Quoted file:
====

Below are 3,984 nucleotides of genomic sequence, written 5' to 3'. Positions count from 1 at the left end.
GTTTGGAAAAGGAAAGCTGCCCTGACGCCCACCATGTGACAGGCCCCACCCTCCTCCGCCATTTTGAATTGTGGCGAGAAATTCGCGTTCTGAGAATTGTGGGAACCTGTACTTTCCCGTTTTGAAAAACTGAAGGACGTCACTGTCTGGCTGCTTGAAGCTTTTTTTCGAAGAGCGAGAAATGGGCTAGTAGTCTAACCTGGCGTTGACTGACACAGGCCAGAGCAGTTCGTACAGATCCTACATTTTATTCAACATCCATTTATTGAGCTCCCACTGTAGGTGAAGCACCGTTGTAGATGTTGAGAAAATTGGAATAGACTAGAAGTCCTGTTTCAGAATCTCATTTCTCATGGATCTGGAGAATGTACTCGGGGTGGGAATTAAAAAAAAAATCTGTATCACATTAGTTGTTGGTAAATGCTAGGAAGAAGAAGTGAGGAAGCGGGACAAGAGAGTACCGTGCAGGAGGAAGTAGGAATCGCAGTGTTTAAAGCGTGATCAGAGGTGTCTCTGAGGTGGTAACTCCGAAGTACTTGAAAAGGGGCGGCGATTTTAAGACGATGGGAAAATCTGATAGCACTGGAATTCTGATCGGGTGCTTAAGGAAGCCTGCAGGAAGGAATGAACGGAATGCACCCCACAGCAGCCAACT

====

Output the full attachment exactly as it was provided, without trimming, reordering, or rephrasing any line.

Below are 3,984 nucleotides of genomic sequence, written 5' to 3'. Positions count from 1 at the left end.
GTTTGGAAAAGGAAAGCTGCCCTGACGCCCACCATGTGACAGGCCCCACCCTCCTCCGCCATTTTGAATTGTGGCGAGAAATTCGCGTTCTGAGAATTGTGGGAACCTGTACTTTCCCGTTTTGAAAAACTGAAGGACGTCACTGTCTGGCTGCTTGAAGCTTTTTTTCGAAGAGCGAGAAATGGGCTAGTAGTCTAACCTGGCGTTGACTGACACAGGCCAGAGCAGTTCGTACAGATCCTACATTTTATTCAACATCCATTTATTGAGCTCCCACTGTAGGTGAAGCACCGTTGTAGATGTTGAGAAAATTGGAATAGACTAGAAGTCCTGTTTCAGAATCTCATTTCTCATGGATCTGGAGAATGTACTCGGGGTGGGAATTAAAAAAAAAATCTGTATCACATTAGTTGTTGGTAAATGCTAGGAAGAAGAAGTGAGGAAGCGGGACAAGAGAGTACCGTGCAGGAGGAAGTAGGAATCGCAGTGTTTAAAGCGTGATCAGAGGTGTCTCTGAGGTGGTAACTCCGAAGTACTTGAAAAGGGGCGGCGATTTTAAGACGATGGGAAAATCTGATAGCACTGGAATTCTGATCGGGTGCTTAAGGAAGCCTGCAGGAAGGAATGAACGGAATGCACCCCACAGCAGCCAACT